In the United Kingdom, the Financial Conduct Authority policy statement PS19/22 (2019) provides guidance on cryptocurrencies and the applicable regulatory regime for each type. Thus, cryptocurrencies can be classified as specified investments under the Regulated Activities Order, or as e-money under the E-Money Regulations. They could also be covered under the Payment Services Regulations; or simply fall outside regulation. Similar to Singapore, cryptocurrencies are property but not legal tender.
In the US, many regulatory agencies have claimed jurisdictions over cryptocurrencies. The Securities and Exchange Commission deems cryptocurrencies as securities. The Commodity Futures Trading Commission considers cryptocurrency as commodities. The Treasury’s FinCEN recognises cryptocurrencies as currencies, while the Internal Revenue Service defines cryptocurrencies as a digital representation of value that functions as a medium of exchange, a unit of account, and/or a store of value. The disparities in the frame of reference have therefore resulted in overlapping regulatory frameworks.
The European Union endorses a comprehensive approach. The European Commission has proposed the Markets in Crypto-Assets Regulation, a comprehensive Europe-wide regulatory framework that enhances consumer protections. Nonetheless, governance over cryptocurrency exchanges is determined by individual member states.
China adopts a restrictive stance. Although the Civil Code (2020) regards cryptocurrencies as property but has banned all cryptocurrency exchanges and mining operations. Despite the bans, People’s Bank of China is currently leading the world in developing a central bank digital currency, known as the Digital Yuan.
Brazil maintains a wait-and-see position. Thus, existing laws and regulations pertinent to the financial industry are enforced on cryptocurrency entities.
Problems with existing regulations
The current regulatory regimes appear to reflect an escalating legal arms race to be the first in coming up with a solution to the regulatory issues. Consequently, this has led to uncoordinated and fragmented regulations that produce a prisoner’s dilemma in which key stakeholders engage in short-term decision making. Although this satisfies their immediate interests, pernicious long-term consequences are likely to arise. For instance, cryptocurrencies will gravitate to jurisdiction with very favourable regulatory regimes like Malta and Gibraltar, thereby decreasing the level of innovation, and the potential to harness the benefits of cryptocurrencies in jurisdictions with regulatory uncertainties.
Recommendations to overcome the lack of international coordination
Since governments has thus far not been very successful in coordinating regulatory efforts, there exists an institutional gap that must be filled to adequately address the regulatory arbitrage. Hence, this paper submits that this may be resolved by the harmonisation of the various regulations by the international institutions (FATF, FSB, BCBS, and OECD) working together. At present, each international body targets different aspects of cryptocurrencies. FATF’s emphasis is on regulating cryptocurrencies, with the goal of hampering money laundering and terrorism financing activities. It has therefore enacted the extended travel rule mandating all cryptocurrency service providers to collect information on market participants. FSB’s attention is on whether cryptocurrencies pose a risk to health of the global financial system. It had called for setting up a vigilant system to monitor the development of cryptocurrencies. BCBS’s focus is advancing policy frameworks to mitigate risks and enhance benefits of the banking systems being exposed to cryptocurrencies. It currently assumes a conservative stance towards cryptocurrencies. The OECD deals with the taxation matters of cryptocurrencies. It is working on a tax reporting framework for cryptocurrencies to ensure tax transparency. By working together to harmonise the various regulations, the final stance adopted by these international institutions will have crucial ramifications. The reason is that as standard setting bodies, they can build the core foundation for treating cryptocurrencies consistently across jurisdictions.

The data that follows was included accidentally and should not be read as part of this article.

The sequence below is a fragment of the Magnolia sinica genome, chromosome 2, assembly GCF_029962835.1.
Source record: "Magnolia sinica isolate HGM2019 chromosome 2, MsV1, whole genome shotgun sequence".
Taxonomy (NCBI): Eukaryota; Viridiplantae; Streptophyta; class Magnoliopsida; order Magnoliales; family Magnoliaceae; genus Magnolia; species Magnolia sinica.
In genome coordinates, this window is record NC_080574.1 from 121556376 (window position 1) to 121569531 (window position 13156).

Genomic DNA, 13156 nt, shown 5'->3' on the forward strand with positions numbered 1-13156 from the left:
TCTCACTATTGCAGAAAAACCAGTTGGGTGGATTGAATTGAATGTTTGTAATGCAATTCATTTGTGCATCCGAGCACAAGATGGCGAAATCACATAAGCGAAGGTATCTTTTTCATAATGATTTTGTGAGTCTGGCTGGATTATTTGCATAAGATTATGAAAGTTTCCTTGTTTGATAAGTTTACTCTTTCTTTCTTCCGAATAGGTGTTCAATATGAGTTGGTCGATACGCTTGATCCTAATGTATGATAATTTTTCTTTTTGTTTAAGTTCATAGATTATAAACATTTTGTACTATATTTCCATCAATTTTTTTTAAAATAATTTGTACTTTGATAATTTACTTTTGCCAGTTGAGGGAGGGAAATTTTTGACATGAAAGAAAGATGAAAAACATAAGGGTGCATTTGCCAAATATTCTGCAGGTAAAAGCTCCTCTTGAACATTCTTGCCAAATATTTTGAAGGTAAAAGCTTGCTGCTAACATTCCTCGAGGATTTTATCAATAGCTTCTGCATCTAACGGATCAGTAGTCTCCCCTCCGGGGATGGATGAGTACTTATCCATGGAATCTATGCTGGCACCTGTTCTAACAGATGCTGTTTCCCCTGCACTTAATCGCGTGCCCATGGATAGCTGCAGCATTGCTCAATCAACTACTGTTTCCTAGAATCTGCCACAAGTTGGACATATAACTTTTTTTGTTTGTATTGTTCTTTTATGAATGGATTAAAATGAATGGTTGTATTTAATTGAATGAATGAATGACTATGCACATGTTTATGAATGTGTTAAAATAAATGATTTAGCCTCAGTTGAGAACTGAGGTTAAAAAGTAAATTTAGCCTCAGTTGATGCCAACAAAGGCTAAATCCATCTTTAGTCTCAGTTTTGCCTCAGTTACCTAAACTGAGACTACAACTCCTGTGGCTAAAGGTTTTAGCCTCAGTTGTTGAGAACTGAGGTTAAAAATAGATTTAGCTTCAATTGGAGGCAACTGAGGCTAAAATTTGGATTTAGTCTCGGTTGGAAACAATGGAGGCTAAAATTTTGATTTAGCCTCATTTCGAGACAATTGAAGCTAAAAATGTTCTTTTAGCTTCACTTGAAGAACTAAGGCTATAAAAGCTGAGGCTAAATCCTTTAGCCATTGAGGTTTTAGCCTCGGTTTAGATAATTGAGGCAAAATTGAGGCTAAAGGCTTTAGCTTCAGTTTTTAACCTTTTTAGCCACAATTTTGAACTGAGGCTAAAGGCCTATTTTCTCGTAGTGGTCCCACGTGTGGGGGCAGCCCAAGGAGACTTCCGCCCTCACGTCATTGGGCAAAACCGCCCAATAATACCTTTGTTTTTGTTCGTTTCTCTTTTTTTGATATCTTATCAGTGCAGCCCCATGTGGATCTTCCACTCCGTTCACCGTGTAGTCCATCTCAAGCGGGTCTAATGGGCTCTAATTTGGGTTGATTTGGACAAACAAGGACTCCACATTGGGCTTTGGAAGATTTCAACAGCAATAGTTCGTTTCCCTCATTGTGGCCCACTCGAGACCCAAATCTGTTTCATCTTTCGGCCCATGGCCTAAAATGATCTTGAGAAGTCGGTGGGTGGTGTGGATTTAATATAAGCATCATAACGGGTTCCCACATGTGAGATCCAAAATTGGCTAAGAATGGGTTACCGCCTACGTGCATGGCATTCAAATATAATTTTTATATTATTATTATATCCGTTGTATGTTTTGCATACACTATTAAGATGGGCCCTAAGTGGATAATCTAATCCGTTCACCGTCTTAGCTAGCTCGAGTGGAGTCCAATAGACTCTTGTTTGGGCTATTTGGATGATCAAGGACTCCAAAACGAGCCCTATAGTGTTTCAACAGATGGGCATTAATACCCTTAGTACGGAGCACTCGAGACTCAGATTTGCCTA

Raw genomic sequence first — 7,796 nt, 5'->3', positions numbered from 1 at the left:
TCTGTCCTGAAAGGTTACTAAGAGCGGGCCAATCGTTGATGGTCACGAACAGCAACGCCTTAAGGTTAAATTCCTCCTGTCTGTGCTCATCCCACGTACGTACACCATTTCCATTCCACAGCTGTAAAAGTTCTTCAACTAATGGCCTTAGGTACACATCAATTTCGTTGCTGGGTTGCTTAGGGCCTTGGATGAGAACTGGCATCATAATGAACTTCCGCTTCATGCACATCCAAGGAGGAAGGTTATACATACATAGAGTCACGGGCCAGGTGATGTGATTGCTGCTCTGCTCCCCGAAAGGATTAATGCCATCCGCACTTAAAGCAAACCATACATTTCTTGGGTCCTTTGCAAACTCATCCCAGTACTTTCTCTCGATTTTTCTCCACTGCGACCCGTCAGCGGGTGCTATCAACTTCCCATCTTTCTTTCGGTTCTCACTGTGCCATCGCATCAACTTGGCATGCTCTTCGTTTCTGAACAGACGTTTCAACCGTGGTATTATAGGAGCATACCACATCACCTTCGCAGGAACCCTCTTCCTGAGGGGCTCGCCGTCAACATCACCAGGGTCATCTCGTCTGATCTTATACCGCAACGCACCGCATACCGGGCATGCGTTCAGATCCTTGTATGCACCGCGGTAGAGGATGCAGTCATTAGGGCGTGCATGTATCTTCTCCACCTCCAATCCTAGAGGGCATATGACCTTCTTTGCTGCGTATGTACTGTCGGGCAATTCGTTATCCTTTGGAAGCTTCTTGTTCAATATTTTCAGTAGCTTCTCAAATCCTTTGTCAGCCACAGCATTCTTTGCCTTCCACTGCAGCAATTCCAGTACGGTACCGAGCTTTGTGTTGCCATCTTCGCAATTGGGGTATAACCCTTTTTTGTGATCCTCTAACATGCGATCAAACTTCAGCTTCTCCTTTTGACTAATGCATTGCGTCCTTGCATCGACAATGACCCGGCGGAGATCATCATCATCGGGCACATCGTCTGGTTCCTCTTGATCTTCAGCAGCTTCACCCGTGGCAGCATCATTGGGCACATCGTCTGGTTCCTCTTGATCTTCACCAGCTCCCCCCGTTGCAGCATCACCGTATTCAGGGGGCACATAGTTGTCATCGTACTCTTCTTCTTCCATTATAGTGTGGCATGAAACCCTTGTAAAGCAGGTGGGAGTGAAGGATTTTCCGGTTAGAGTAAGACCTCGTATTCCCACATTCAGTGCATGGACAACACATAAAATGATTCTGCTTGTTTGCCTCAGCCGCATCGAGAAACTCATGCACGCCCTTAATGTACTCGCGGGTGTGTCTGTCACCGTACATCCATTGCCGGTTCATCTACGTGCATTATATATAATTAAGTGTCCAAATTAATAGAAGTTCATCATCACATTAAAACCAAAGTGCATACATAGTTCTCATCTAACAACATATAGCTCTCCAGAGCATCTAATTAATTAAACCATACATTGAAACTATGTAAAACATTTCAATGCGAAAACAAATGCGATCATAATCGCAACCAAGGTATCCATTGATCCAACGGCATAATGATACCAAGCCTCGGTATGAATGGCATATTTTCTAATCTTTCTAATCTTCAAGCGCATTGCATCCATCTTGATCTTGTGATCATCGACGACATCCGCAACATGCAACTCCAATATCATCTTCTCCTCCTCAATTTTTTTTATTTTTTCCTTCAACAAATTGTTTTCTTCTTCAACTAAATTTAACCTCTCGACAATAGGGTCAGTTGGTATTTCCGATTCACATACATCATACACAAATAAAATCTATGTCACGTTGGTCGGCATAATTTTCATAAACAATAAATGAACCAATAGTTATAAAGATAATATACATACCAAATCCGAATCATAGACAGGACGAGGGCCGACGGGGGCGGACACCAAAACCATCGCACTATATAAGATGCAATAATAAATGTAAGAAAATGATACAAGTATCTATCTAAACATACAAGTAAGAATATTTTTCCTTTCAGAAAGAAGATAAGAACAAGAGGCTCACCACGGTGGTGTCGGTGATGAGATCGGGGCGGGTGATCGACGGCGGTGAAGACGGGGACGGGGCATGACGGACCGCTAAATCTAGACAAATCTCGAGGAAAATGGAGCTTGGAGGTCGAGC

While critics have acknowledged that the formulation of a transnational law to resolve the regulatory conundrum is the best course, they argued that international harmonisation is a herculean enterprise considering the patchwork of laws asserting to regulate cryptocurrencies. This paper submits that this observation is accurate and clarifies that the harmonisation of the various regulations does not necessarily entail a single transnational law. Rather, it calls for the international bodies to examine and pinpoint synergistic elements of clashing legal rules and chip away at the discrepancies, and disagreements between the various domestic legal systems to establish a regulatory framework.